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What to Expect from July’s FOMC Meeting

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July’s FOMC meeting in focus

The two-day July FOMC (Federal Open Market Committee) meeting ends today. The FOMC is widely expected to leave interest rates unchanged, as policymakers will assess the impact of the Brexit vote on June 24. Treasury yields (TLT) (IEF) dropped to record lows after the Brexit vote. Market participants will be closely watching the meeting for clues about the next rate hike.

The Fed (Federal Reserve) raised its benchmark federal funds rate in December 2015 to the range of 0.25%–0.5% and has held it steady since then due to an uncertain global economic outlook and turbulence in the financial markets.

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Policymakers sound more upbeat about raising rates by year’s end

As reported in the Wall Street Journal, Atlanta Fed President Dennis Lockhart believes the Fed is likely to raise rates this year. He stated, “I wouldn’t rule out as many as two,” referring to the number of rate hikes in 2016. He added, “Markets had been quite orderly since the Brexit vote and turbulence leading up to and right after the British vote does not seem to have caused direct harm to the country’s economy.”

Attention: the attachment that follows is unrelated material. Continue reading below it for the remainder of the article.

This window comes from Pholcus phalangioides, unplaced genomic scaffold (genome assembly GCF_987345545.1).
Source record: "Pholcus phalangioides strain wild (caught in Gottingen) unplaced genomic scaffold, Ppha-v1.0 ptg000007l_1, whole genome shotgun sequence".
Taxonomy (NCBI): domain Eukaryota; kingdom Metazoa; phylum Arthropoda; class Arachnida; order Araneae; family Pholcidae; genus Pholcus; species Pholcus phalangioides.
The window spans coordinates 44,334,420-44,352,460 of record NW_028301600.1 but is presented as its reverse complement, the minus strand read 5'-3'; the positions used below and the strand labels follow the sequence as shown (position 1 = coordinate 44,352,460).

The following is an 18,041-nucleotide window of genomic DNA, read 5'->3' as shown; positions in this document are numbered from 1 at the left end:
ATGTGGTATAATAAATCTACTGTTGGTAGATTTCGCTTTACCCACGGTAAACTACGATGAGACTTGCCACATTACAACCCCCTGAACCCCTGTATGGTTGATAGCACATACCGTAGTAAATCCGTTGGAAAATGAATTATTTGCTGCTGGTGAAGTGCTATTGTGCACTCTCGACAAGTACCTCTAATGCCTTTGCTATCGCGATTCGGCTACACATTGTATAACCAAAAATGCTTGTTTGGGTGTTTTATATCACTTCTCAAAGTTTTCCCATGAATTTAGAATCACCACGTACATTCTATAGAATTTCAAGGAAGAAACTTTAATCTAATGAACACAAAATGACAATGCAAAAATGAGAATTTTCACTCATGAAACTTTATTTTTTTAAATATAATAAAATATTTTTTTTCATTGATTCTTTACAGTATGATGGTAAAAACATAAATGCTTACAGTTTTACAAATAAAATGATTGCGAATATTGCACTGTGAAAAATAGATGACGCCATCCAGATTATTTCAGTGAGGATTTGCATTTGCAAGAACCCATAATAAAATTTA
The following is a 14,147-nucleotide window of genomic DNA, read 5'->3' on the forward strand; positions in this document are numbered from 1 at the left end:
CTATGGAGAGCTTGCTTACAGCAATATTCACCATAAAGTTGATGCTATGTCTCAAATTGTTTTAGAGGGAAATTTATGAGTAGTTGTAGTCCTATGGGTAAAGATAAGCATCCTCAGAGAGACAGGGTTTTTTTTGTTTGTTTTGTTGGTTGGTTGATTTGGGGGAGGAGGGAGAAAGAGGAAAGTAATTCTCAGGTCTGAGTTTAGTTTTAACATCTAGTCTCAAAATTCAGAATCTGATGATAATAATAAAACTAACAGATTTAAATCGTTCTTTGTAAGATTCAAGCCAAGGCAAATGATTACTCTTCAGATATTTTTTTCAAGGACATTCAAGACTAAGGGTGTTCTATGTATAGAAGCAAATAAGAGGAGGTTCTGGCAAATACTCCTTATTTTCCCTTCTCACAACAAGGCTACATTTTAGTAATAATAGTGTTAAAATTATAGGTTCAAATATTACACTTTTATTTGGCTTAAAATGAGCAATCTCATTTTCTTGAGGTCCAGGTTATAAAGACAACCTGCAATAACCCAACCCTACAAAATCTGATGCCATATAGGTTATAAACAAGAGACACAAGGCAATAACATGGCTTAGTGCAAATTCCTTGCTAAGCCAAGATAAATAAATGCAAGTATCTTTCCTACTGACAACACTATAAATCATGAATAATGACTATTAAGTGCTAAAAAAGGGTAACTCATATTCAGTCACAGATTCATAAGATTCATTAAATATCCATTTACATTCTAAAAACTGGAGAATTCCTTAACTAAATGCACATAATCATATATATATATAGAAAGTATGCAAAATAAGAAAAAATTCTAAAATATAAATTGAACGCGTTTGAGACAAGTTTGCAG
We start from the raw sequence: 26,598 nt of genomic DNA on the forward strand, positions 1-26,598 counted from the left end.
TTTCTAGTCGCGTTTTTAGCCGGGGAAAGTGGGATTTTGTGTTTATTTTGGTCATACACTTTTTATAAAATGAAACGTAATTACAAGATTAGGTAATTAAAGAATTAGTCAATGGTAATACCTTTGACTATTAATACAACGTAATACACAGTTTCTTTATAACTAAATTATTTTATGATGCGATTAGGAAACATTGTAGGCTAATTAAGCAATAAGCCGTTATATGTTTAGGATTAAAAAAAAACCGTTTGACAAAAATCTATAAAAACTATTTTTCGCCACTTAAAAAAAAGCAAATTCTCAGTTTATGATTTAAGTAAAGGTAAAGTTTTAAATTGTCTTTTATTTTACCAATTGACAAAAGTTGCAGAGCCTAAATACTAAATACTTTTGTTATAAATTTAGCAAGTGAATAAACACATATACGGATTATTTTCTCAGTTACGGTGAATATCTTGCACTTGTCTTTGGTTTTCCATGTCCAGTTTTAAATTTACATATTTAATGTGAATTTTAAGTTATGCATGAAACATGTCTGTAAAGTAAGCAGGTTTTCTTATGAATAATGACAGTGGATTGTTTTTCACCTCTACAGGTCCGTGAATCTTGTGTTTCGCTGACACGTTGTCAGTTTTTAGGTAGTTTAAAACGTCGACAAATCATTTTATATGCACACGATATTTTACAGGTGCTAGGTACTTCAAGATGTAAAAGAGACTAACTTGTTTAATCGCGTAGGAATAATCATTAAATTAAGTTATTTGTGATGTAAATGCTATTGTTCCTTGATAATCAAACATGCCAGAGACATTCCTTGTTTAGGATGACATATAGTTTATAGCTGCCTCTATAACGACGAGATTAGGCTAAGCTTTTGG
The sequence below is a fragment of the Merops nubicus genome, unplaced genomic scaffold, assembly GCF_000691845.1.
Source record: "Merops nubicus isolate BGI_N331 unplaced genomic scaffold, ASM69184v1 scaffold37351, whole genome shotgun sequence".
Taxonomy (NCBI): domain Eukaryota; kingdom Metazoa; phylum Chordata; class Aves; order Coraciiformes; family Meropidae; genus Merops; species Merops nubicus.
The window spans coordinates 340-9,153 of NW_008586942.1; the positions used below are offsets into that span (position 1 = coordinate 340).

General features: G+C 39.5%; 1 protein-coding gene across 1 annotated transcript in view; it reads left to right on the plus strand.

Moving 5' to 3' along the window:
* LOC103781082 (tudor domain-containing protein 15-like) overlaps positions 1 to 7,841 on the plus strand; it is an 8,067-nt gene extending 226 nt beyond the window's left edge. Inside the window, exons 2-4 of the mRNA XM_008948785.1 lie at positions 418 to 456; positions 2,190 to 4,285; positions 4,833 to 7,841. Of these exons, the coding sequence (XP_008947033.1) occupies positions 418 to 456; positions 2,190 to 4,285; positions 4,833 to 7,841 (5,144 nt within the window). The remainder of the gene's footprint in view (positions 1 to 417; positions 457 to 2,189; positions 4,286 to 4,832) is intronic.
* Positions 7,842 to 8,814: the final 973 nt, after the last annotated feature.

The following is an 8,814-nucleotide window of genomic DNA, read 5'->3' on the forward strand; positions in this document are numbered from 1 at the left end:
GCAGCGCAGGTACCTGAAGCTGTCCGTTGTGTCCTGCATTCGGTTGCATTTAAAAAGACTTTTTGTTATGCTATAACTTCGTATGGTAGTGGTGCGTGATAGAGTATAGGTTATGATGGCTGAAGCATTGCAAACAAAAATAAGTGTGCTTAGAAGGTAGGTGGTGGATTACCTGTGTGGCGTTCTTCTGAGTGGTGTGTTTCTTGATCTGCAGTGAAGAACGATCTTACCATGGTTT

As also reported in the Wall Street Journal, Robert Kaplan, president of the Federal Reserve Bank of Dallas, said in an interview at the Official Monetary and Financial Institutions Forum, “We should be looking toward removing accommodation.”

Similarly, Loretta Mester, president of the Cleveland Fed, said in a recent interview with the Wall Street Journal, “I think the underlying fundamentals remain very solid for the US economy.”

Robust economic data make the case for a rate hike in 2016

The strong consumer inflation and retail sales (WMT) (TGT) data, along with improvement in US industrial activity (CAT), indicate that the US economy is gaining strength. Further, robust jobs data and a rebound in 2Q16 GDP may give confidence to policymakers to tighten monetary policy in the coming months.

In the next article in this series, we’ll look at how the ten-year TIPS (Treasury inflation-protected securities) auction fared last week.

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